A new collaborative research project is aiming to prevent and reduce occurrence of dementia among Canadians by developing models for prevention.
Through support from the Weston Family Foundation’s Transformational Research 2020 Grant, Dr. Vladimir Hachinski, professor of clinical neurological sciences at Western, is leading interdisciplinary research involving scientists from across Canada, as well as from the U.K. and New Zealand.
By examining environmental, sociodemographic and patient data from across Canada, Hachinski and his collaborators hope to develop cost-effective models of dementia prevention that will ultimately help reduce incidence of dementia in the Canadian population.
“We know that environment, socioeconomic factors, access to medical care, individual risk and protective factors play a role in stroke and dementia risk,” Hachinski said. “This project is unique in that no one has ever attempted to look at all relevant factors associated with dementia prevention at once.”
The average person diagnosed with Alzheimer’s disease has up to eight different causes for dementia, Hachinski noted. The most common and only treatable and preventable cause is brain blood vessel disease, often as a result of a stroke.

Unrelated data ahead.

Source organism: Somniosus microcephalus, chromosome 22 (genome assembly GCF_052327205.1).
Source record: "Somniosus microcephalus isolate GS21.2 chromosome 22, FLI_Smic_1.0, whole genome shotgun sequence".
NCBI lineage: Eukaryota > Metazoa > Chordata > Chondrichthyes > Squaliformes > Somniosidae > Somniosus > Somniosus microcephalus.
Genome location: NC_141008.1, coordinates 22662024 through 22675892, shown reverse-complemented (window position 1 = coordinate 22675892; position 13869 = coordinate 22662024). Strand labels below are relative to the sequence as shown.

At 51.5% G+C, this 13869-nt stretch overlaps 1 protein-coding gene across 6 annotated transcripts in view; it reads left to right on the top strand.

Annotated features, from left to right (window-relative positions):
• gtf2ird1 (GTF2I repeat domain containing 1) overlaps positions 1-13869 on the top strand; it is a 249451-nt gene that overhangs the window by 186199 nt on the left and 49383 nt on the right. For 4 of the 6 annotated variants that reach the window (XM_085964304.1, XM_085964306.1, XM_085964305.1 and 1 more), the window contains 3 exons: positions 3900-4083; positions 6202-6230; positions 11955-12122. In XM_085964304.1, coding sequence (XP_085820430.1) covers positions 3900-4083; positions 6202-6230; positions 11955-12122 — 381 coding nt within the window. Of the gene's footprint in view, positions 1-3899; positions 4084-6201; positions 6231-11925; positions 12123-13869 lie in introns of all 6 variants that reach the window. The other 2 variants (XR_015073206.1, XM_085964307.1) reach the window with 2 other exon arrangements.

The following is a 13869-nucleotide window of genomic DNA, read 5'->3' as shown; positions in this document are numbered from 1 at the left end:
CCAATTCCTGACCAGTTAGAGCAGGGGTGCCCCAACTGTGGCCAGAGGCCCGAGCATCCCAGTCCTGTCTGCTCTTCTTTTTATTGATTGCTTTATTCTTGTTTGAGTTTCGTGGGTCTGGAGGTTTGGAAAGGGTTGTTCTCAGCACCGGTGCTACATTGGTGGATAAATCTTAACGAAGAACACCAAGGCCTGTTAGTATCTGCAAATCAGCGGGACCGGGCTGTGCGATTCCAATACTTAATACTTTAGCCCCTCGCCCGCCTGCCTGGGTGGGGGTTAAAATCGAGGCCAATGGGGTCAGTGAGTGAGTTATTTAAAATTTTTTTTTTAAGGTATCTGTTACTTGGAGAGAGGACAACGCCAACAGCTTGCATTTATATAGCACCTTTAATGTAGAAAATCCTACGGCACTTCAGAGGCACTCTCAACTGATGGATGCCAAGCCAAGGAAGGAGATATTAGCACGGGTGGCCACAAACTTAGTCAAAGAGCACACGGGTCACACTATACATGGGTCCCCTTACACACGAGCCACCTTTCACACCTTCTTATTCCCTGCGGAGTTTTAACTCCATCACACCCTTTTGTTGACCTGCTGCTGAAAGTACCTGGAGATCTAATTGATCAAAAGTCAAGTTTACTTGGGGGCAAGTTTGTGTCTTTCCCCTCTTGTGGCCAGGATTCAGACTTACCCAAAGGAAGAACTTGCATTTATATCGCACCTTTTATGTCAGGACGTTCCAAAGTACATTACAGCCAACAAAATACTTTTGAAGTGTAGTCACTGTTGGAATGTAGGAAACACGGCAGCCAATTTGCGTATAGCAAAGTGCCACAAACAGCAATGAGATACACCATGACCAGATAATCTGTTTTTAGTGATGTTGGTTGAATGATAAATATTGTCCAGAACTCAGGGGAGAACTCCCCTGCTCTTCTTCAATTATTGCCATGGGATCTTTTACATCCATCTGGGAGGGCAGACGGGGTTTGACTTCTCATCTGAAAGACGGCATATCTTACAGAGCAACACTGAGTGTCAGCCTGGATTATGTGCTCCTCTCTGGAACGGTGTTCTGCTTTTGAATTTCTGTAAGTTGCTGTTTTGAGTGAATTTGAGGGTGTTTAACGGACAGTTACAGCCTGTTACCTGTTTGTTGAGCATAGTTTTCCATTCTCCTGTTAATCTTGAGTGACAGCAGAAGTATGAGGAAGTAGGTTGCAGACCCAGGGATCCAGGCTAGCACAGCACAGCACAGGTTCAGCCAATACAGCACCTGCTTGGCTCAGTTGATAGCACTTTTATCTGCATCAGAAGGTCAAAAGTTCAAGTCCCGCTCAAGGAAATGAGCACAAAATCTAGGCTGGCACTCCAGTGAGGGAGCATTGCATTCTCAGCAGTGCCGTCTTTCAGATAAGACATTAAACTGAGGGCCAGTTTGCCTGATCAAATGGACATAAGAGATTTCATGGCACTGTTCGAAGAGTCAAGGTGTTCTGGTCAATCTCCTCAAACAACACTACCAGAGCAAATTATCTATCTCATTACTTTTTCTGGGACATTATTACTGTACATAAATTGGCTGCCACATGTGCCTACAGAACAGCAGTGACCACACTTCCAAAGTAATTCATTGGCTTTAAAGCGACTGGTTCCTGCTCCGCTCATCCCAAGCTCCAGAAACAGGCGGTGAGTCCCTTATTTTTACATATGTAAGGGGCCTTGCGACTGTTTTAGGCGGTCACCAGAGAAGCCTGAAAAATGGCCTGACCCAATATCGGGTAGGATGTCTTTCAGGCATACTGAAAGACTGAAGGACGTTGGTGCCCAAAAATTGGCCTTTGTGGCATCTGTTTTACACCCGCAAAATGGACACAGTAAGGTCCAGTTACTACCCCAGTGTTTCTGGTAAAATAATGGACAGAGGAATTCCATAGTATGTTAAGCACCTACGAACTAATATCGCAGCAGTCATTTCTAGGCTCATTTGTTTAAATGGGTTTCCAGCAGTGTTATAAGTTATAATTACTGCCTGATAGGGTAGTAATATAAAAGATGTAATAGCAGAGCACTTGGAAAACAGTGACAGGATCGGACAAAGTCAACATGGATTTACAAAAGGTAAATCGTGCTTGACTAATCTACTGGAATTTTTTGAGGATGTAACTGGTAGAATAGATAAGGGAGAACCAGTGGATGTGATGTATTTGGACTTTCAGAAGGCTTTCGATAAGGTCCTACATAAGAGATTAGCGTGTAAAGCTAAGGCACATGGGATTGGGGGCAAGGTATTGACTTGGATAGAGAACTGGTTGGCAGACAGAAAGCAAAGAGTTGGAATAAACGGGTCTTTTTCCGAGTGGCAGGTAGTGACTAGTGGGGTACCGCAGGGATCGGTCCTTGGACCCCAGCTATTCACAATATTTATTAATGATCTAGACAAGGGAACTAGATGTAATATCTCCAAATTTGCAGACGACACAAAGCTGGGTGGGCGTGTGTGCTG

When examining incidence (cases per 1,000) of stroke and dementia in Ontario over time, the researchers found a 32-per-cent decrease in stroke and seven per cent in dementia.
“This represents thousands of individuals spared a tragedy. We need to find out how we are preventing some of these cases and help to apply the lessons widely and systematically,” Hachinski said.
The project features 25 co-investigators, including multiple researchers from Schulich Medicine & Dentistry. Kem Rogers will provide a basic science perspective and act as project manager, with Stephanie Frisbee and Dr. Reza Azarpazhooh leading the epidemiological work. Jason Gilliland will lead the environmental analyses, while Shehzad Ali will provide the economic analysis.
The Weston Family Foundation’s Transformational Research Grant has awarded nearly $1.4 million in research funding over three years.